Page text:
22 November 2023
Travelling matters to people. You need only visit Paris in summer, take a selfie at the Great Wall of China, or scour a beach in Barcelona for an empty spot to know that the concept of tourism is changing.
Travelling matters to people. You need only visit Paris in summer, take a selfie at the Great Wall of China, or scour a beach in Barcelona for an empty spot to know that the concept of tourism is changing. From being something luxurious that one would do once a year at most, it has become a lifestyle choice, almost a basic human right. 50% of millennials state they would prefer to spend their money on travelling rather than on a mortgage or a car.
International travel has become a rite of passage, especially for younger generations. Cheap flights and chain hostels are a quick ticket to transformative wanderlust. Well that’s the myth, anyway.
By some measurements, tourism is the world’s largest industry – even bigger than oil and gas. In 2019, airports reported 1.4 billion international tourist arrivals globally and the rate of international travel is growing by 3-4% each year.
But as tourism explodes, locals and tourists are kicking against the status quo. Anti-tourism campaigns have surfaced across the world, especially in Europe and Asia. Demonstrations have broken out in Venice and Barcelona against the ‘tourist takeover’ and Amsterdam had to ban souvenir shops. In the Philippines, Boracay was closed to tourists because of environmental degradation.
From contributing to pollution to making real estate unaffordable to locals, mismanaged mass tourism causes harm to locals and may dilute the very culture that makes a destination famous in the first place.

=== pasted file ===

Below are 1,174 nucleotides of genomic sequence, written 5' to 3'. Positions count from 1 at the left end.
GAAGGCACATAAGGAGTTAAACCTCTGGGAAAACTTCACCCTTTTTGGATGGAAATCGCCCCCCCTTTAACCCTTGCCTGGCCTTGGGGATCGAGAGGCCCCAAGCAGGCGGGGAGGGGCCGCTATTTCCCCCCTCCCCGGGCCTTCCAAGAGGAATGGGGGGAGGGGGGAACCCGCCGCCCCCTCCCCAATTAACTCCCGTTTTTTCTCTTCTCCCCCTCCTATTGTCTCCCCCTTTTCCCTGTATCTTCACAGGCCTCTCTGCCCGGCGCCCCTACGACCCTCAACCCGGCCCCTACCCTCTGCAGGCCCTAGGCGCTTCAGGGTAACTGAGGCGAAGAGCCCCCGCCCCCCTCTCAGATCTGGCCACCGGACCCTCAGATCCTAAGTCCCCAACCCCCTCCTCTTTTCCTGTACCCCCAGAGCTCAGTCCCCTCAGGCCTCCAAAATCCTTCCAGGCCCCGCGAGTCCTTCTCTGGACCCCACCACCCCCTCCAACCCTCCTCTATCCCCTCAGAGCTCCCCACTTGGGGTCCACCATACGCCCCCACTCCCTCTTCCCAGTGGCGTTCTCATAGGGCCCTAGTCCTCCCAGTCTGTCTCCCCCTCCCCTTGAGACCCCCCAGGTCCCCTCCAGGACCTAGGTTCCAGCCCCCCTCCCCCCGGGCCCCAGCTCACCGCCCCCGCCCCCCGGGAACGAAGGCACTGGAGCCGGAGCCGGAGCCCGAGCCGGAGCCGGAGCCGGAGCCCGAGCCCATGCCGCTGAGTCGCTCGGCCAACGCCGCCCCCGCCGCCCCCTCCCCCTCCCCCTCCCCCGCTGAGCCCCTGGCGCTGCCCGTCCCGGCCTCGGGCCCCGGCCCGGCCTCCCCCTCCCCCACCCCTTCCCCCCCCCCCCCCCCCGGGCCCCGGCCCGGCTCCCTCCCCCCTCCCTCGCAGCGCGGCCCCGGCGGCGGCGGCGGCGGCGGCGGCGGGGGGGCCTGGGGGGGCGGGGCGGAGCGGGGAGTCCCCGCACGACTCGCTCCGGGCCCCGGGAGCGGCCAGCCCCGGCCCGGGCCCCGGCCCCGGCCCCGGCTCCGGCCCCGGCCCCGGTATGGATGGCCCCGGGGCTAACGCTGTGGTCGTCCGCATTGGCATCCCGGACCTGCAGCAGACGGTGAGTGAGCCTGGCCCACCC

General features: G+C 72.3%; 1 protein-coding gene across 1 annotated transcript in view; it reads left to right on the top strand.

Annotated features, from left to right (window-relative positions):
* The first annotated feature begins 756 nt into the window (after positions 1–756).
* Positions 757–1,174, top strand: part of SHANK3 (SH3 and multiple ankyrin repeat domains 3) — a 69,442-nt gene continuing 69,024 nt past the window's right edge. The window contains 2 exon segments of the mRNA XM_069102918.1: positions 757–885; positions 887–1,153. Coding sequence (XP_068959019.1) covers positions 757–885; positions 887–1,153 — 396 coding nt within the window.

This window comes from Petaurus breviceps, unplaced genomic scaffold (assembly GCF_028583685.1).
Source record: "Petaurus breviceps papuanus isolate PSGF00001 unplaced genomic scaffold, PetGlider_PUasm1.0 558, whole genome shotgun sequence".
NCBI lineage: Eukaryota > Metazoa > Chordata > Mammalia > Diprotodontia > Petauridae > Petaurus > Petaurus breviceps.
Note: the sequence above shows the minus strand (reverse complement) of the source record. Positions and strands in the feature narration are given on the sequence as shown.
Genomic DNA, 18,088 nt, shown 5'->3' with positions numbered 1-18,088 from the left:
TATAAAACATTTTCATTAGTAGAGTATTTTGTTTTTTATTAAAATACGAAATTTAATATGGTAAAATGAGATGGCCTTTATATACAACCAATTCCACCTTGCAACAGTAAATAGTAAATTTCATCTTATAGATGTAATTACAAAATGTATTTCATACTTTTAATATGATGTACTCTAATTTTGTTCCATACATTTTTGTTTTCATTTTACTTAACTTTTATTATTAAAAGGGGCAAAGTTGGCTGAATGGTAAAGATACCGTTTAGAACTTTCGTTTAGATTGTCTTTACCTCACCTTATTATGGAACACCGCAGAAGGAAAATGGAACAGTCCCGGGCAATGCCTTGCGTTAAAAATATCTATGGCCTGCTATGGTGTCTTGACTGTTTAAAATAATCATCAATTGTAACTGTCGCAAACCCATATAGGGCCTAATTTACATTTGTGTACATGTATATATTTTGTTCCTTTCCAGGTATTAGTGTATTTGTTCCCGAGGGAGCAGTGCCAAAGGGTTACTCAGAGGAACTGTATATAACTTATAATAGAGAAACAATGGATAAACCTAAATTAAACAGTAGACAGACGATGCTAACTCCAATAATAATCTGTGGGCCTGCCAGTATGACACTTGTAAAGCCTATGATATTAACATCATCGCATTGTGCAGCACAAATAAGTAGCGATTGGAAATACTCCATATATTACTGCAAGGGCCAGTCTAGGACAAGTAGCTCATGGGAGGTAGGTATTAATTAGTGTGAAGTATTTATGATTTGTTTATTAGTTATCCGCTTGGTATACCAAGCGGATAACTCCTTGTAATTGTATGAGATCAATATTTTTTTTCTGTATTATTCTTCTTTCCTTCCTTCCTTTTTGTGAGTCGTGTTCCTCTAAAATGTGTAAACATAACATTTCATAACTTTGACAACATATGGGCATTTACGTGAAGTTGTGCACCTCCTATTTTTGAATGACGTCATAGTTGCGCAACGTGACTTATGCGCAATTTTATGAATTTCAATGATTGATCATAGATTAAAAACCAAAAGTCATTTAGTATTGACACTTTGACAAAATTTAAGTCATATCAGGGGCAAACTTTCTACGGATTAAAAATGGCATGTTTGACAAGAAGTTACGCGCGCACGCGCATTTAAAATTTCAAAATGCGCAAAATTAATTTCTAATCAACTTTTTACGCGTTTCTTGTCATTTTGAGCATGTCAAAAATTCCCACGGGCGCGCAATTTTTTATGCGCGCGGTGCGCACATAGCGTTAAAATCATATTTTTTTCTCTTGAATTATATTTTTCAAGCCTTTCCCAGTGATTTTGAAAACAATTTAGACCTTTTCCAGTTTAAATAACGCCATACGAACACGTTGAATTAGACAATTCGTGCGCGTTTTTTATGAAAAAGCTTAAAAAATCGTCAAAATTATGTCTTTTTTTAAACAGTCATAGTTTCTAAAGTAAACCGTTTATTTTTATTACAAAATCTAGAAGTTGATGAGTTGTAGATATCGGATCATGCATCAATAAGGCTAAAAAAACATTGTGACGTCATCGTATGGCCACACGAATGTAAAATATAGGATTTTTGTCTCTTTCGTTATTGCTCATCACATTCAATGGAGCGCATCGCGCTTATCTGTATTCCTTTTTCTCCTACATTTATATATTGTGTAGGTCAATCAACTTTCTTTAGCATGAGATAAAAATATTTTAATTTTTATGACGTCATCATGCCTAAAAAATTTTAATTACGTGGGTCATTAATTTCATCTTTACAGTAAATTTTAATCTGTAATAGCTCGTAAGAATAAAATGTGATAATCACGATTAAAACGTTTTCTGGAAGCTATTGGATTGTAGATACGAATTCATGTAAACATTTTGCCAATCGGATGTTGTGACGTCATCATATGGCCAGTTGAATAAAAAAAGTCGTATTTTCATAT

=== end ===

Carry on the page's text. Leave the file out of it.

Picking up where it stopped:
Young travellers now look for experiences that are more authentic and more responsible. They don’t want to share a dorm with a stag-do in Amsterdam. They’re done with tiptoeing through the trash on a crowded beach in South-East Asia. 87% of tourists now want to travel sustainably, and recent studies have shown millennials travel mainly to experience a new culture, with the cuisine being an important element to that goal. This is something most people would agree with if you asked them – no one finds hordes of other tourists delightful and may only choose a crowded destination due to a lack of practical alternatives. However, 67% of travellers are also willing to spend up to 32% more to travel responsibly.
This is good news for the companies that recognise this growing demand and are willing to create those experiences in unconventional parts of the world which are just as beautiful, albeit less overrun than their famous counterparts.
It’s the age of mass tourism, but that doesn’t mean every traveller wants to be a part of it.